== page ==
Unfortunately, the festival is almost over, but we can still look forward to the Award show. In any case, yesterday was an interesting day full of films, an escape room, and NEMO City Lab. Read more about the highlights of the fourth festival day here.
The documentary Saving Brinton offers itself to multiple descriptions. Saving Brinton is about a man who has enough perseverance to make others passionate about his remarkable discovery in 1981 in a barn of a small town in Iowa. The film presents a glimpse into film history. It invites us to think about a thin line between hoarding and preserving what may not be of apparent value.
After the screening, we talked with Kathleen Lotze from University of Antwerp who does research on media and culture in order to hear her reflections on this documentary.
Until recently there has not been much excitement about this unique discovery of M. Zahs. Why is that?
From my experience, no one shows much interest because they cannot estimate the value of things. With films, it is easier to get someone interested because we know that old films are rather rare. But, for example, with logbooks, letters, diaries, all of which is important documentation this is not the case.
How do some collections survive while others may never become known and gradually dissolve?
Indeed, it often is the faith of collections like this. If you don’t find the right person who knows the value of the material, then it probably is going to get lost. Archives typically have limited space. How it usually goes is that you meet someone and they know someone else. So if you don’t know someone you are a Don Quixote fighting against windmills.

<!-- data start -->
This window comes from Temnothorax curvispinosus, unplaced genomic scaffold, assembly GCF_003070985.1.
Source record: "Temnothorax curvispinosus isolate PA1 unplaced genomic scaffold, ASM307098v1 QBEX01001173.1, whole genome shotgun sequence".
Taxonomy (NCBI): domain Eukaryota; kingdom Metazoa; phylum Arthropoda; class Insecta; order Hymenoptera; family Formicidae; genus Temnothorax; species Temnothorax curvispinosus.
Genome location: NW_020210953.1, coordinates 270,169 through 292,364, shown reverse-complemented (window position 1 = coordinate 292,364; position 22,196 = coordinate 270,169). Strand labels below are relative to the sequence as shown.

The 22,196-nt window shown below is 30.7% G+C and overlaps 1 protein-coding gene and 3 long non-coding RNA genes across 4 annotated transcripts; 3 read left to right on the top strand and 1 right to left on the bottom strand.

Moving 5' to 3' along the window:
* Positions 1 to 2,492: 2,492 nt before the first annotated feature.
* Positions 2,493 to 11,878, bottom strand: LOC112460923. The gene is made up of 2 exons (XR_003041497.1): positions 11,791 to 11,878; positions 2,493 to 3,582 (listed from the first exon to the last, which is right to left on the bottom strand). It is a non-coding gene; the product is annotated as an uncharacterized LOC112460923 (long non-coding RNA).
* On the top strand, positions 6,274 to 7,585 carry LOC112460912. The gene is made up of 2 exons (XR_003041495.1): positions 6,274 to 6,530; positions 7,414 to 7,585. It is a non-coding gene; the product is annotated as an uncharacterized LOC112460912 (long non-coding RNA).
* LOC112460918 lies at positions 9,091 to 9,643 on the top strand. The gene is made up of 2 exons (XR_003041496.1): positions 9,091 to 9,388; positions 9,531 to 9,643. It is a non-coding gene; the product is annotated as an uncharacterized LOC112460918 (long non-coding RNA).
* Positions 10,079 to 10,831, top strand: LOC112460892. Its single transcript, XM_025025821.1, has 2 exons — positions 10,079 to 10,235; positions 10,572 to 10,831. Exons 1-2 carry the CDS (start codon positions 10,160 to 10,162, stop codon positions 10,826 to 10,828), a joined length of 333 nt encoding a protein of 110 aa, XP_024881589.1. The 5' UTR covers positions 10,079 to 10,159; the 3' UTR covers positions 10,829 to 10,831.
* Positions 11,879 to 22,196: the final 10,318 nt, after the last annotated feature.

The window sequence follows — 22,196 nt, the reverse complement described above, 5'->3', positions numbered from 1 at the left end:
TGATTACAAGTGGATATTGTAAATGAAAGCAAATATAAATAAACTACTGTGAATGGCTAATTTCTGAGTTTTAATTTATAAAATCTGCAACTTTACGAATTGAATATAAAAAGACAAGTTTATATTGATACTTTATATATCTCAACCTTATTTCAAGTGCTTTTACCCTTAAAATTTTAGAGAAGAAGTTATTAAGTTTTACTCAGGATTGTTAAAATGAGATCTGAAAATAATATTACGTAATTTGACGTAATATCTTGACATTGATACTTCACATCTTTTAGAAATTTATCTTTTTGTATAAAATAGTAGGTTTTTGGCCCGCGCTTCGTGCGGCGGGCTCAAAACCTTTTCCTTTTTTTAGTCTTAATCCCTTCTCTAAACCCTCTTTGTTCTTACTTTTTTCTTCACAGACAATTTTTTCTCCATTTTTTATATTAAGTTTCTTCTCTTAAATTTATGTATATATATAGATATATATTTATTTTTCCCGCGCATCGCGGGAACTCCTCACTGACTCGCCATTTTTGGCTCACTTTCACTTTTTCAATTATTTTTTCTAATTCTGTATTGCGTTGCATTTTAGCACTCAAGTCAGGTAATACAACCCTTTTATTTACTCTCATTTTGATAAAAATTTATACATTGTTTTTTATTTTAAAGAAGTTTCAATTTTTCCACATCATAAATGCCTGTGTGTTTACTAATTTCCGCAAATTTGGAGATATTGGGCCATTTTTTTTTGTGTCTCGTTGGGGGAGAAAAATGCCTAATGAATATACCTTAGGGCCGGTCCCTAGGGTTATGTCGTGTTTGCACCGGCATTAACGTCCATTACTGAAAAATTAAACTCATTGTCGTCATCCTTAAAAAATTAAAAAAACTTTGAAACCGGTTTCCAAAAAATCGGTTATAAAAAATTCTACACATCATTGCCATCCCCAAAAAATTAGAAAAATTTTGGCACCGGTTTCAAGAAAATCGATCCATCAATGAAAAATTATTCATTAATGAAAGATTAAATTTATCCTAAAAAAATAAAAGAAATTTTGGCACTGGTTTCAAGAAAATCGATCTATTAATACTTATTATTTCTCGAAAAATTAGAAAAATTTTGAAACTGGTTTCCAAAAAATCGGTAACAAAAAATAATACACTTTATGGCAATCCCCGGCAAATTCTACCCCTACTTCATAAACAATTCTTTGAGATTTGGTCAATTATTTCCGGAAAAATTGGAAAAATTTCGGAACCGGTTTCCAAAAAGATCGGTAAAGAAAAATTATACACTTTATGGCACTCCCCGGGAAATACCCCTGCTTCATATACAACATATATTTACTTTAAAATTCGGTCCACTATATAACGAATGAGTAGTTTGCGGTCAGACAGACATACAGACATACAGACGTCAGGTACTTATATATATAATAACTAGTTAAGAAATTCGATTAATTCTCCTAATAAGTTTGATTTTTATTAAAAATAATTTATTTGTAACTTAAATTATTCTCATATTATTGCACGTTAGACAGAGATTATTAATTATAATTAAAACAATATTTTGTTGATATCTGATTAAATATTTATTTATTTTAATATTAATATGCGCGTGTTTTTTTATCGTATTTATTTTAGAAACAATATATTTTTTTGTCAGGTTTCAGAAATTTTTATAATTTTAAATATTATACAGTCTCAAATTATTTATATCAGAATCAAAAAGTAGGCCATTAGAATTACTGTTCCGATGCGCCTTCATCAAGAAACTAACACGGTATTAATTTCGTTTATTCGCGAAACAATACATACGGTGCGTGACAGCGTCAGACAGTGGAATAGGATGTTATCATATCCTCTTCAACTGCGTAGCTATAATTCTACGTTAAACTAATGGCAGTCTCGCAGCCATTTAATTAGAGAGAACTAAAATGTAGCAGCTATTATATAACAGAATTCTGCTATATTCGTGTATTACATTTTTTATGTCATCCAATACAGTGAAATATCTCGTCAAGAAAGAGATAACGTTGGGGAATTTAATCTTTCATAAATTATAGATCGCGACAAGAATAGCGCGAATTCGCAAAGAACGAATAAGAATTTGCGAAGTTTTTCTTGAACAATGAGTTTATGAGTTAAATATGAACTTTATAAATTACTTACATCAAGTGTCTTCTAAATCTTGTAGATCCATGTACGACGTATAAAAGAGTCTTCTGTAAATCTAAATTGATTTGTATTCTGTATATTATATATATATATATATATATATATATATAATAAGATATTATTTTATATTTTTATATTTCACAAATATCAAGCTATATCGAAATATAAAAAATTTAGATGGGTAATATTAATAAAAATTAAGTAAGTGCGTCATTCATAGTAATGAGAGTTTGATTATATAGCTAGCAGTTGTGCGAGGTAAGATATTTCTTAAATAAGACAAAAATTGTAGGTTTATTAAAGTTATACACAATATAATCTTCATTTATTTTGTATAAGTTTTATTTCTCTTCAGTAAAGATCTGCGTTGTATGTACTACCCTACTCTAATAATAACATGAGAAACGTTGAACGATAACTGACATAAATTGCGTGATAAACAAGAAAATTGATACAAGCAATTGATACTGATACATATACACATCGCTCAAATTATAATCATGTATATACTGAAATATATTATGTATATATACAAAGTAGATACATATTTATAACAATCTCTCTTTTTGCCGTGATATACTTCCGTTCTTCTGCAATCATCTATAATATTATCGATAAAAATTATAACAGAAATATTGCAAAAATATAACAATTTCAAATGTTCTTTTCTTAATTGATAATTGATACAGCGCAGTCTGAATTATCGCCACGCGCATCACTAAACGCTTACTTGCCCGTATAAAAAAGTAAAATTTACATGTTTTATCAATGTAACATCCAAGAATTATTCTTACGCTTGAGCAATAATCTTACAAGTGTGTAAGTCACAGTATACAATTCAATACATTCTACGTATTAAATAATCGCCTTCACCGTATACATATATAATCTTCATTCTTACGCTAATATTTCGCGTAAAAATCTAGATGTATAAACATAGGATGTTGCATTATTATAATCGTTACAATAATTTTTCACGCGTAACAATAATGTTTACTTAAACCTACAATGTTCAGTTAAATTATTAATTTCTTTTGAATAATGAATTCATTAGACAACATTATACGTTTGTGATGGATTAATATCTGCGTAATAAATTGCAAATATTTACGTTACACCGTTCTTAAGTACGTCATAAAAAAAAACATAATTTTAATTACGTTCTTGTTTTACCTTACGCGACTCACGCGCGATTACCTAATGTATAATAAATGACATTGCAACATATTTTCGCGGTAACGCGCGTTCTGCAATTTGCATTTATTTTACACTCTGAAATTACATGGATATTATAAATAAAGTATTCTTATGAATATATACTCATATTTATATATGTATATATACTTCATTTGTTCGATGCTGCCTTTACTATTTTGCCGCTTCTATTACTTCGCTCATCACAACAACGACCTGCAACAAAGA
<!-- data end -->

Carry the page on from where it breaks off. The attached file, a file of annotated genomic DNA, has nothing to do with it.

Yesterday many people came to watch Family Shots because they had the same question as the family in the film: “Should we vaccinate our children?”. Philosopher Marcel Verweij thinks that the trust in vaccines becomes less and less in the Netherlands. He says that one of the reason might be an easy access to information about vaccination through the Internet which is often not in favor of vaccination. Moreover, he noted that not much care is given to side effects of vaccination when it comes to scientific research.
Parents in the audience felt familiar with the character’s doubts. In a childcare center, they are often not heard when they show their doubts about vaccination. “I think it is good to have an open discussion about vaccination.”
Max welling about life with artificial intelligence
The idea of artificial intelligence often contains images of robots helping us in our home. Max Welling thinks differently. He thinks there will be a smarter version of Siri or Alexa, floating around on a server. Computers will have to learn a lot before that time comes, although we already have algorithms helping us in our daily life, such as a navigation system, Tinder or Spotify and Netflix suggestions. There are still some challenges when it comes to privacy and legislation, but Welling has trust in AI making our life easier. Unfortunately, this may take some time, so we have to swipe on our phones ourselves.
NEMO City Lab
Digital technology is making the world a very odd place. On social media, although friends with many people of varied political slants and opinions, we only see and hear about those we like, those similar to our own. We are existing in a bubble, a filter bubble. All smart functions – recording, tracking, algorithms – are hidden away from view, in a seemingly invisible digital code. But NEMO Kennislink has eloquently designed an interactive experience to make the intangible, tangible.
NEMO Kennislink took over the library with NEMO City Lab, an interactive experience exploring smart cities, solidifying digital processes such as profiling and the filter bubble. Explore smart cities, through voting on the concept of cities taking your data, or with an illustrator, design your own. NEMO City Lab has cleverly even managed to make their talks interactive. In silent-disco style, through headphones listen as a group to statements, and express your opinion by standing in different zones.
NEMO Kennislink has skilfully made an important and at times confusing topic, enjoyable and accessible.
Photos by Almicheal Fraay.